These bodies have all the inherent benefits of paper clays, they are strong, flexible, lightweight and have low shrinkage. However, unlike other Paperclays, Scarva FLAXpaperCLAYs have, as an additional benefit, virtually no mould growth.
The addition of flax fibre to clay results in the distribution of extremely fine fibres throughout the body and this serves two basic functions:
1 It creates a strong but flexible internal structure in the clay.
2 It creates a "capillary system" which transfers moisture easily and evenly throughout the clay.
Scarva FLAXpaperCLAY alows the potter to be more of an artist and less of a technician:
• Incredibly strong slabs - even extra thin slabs will fold, bend and drape without tearing.
• Extra large or thick forms hold up under their own weight.
• Greenware re-wets easily and evenly allowing you to re-work, alter or add new clay at any stage of dryness. It is possible with this clay body to build an armature and allow it to dry as a support sculpture that need not be removed for firing.
• Moisture evaporates so evenly from this clay body that it can be force dried with excellent results.
• Exaggerated forms hold their shape. Be careful not to get too extreme: once bisqued, the fibre structure burns out and slumping may occur if the base-clay is over fired.
• Greenware - even bone dry - is unbelievably strong and easy to handle or transport if necessary.
• Make Scarva FLAXpaperCLAY into a putty to repair cracks in greenware or to construct forms out of previously made modules. You may even repair or add to already bisqued Scarva FLAXpaperCLAY. For best results you should re-bisqueware after making alterations.
• In addition, the burn out of the flax fibres results in a noticeably lower fired weight, especially in large-scale works and the resulting openness gives improved thermal shock properties to most clay bodies. Firings can be Oxidised, Reduced, Raku or Salt and Soda.
Tips for using Flaxpaper Clays
You may have already tried modifying your existing clay bodies by adding fibres or paper pulp. This is our version utilising finely chopped flax fibres and cellulose in a very forgiving clay body, FLAXpaperCLAYs are ready to use straight from the bag. Time now for you to make new and interesting discoveries using this material!
SCARVA T.S FLAXpaper CLAY is extremely versatile and can be rolled into slabs, coiled, sculptured or carved. You will notice that it has a different slightly stickier feel, due to the combination of fine ball clays, cellulose and fibres which give good unfired strength. We recommend that you do some preliminary tests, rolling into thin sheets, making coils, pinching, tearing, impressing and carving etc. so that you build up a wide selection of test tiles that can be bisque fired and glazed to earthenware and stoneware temperatures, for future reference. Try allowing a variety of thick and thin slabs to dry on an unvarnished wooden board or tabletop. They can then be cut with a sharp knife and joined instantly by using a slip. Make the slip from dry off-cuts which have been dissolved into a slurry in warm water and then mixed thoroughly.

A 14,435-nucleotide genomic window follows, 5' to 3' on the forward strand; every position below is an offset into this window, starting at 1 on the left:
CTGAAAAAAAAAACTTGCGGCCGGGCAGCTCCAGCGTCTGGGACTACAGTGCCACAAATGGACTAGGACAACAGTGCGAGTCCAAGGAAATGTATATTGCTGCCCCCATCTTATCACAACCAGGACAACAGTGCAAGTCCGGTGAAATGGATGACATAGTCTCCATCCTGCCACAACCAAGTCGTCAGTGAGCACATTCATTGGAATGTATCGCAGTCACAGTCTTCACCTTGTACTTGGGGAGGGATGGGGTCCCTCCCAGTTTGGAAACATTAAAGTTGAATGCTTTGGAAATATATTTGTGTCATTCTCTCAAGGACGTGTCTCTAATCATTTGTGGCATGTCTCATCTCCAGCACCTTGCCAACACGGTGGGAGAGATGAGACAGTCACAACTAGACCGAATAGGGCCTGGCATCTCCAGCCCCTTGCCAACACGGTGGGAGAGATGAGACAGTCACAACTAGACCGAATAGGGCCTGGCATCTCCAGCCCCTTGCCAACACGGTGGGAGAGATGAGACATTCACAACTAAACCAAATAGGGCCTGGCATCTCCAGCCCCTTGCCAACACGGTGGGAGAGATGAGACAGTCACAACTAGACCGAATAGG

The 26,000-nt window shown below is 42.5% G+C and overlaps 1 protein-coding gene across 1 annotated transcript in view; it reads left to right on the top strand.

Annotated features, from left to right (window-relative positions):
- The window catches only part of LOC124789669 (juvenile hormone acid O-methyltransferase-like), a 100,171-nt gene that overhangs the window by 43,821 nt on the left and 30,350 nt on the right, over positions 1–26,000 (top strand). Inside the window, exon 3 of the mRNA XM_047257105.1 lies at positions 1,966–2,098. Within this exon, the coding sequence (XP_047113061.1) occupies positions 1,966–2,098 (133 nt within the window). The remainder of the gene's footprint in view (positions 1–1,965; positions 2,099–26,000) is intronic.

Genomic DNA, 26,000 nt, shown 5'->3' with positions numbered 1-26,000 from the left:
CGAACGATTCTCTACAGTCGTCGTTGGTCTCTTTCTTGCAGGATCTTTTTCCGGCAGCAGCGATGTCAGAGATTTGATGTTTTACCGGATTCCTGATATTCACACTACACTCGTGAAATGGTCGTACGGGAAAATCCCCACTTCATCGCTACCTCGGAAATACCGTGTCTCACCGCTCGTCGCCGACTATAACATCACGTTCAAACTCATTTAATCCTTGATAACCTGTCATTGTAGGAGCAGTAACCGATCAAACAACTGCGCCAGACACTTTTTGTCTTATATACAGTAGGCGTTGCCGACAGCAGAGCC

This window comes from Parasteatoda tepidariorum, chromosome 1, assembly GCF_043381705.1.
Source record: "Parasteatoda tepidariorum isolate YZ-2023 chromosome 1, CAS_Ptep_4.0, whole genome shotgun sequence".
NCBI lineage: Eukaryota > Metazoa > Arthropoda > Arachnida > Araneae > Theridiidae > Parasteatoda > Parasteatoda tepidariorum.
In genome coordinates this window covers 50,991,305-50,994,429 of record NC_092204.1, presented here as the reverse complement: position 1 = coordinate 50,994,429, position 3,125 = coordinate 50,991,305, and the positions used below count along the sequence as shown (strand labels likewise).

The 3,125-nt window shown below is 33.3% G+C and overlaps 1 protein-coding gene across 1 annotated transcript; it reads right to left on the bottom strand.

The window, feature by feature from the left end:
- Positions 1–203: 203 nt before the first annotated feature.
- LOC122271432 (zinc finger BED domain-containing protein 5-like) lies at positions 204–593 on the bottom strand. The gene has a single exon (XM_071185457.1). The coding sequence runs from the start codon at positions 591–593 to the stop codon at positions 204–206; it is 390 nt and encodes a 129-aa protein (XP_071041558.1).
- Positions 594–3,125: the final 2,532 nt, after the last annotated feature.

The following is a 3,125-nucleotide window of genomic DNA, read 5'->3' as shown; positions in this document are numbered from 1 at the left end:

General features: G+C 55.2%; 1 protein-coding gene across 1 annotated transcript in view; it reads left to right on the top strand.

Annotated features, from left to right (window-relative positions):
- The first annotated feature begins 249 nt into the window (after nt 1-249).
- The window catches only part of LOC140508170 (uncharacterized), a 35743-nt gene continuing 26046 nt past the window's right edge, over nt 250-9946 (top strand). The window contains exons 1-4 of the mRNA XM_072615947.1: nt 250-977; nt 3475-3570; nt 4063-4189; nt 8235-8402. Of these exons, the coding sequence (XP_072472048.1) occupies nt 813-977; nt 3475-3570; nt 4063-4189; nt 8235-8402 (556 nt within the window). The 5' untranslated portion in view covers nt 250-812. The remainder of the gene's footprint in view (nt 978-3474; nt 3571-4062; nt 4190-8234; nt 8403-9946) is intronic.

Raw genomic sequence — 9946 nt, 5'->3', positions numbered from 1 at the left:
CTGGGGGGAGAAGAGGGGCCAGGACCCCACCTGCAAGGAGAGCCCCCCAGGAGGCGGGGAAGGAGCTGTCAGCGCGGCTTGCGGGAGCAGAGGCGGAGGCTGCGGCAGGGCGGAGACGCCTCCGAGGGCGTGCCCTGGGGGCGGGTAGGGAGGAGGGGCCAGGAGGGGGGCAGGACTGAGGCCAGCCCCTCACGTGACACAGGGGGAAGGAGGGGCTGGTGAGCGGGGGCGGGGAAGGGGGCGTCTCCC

When recycling SCARVA T.S. FLAXpaperCLAY, or a combination of it and your own clay, it is a good idea to cover your plaster drying batts or plaster moulds with a piece of old cloth sheeting, as FLAXpaperCLAY is stickier than ordinary clays and may adhere to the plaster alone.
When firing thick or large flat tiles made from SCARVA T.S. FLAXpaperCLAY, make sure that they are dried properly before loading them into your kiln. Fire at no more than 30 degrees per hour, up to 400oC, when the fibres and paper will be burnt off, this is one way to avoid the edges curling up.
Joining to existing work
SCARVA T.S. FLAXpaperCLAY rolled into slabs will not tear easily if it is stretched over hump moulds or other forms made from plaster, wood or cardboard. Once allowed to stiffen, these modules can be joined together using a slurry as described above.
Because SCARVA T.S. FLAXpape CLAY body re-wets easily, it is possible to add soft plastic clay over an armature or former made from the same clay, perhaps built from slabs. Spray the dry raw clay under structure with water using a plant sprayer, before scoring the surface a little, using a serrated metal scraper or old fork, paint with a thin slurry, then add the new skin of soft plastic clay.
SCARVA T.S FLAXpaperCLAY can also be joined to bisque fired clay. First spray the bisque ware lightly with water, then coat the area to be covered with a thin slurry, before adding the soft new clay. These pieces will need to be re-fired to bisque temperature before glazing. Try with one or two old pots to practice these techniques.
Reinforcing with wire
Many makers have searched for a strong, flexible and lightweight clay body for building wall panels or relief. It is now possible to build large, ambitious and complex panels incorporating high temperature wires into the actual structure either to reinforce it or to hang the panels. Please avoid using galvanised wires as they produce dangerous fumes when being fired. Fecralloy and Kanthal wires are available from us, please ask for details.
*Please note: due to the organic nature of this product it is susceptible to mould. This will burn off in the kiln and will not affect your work.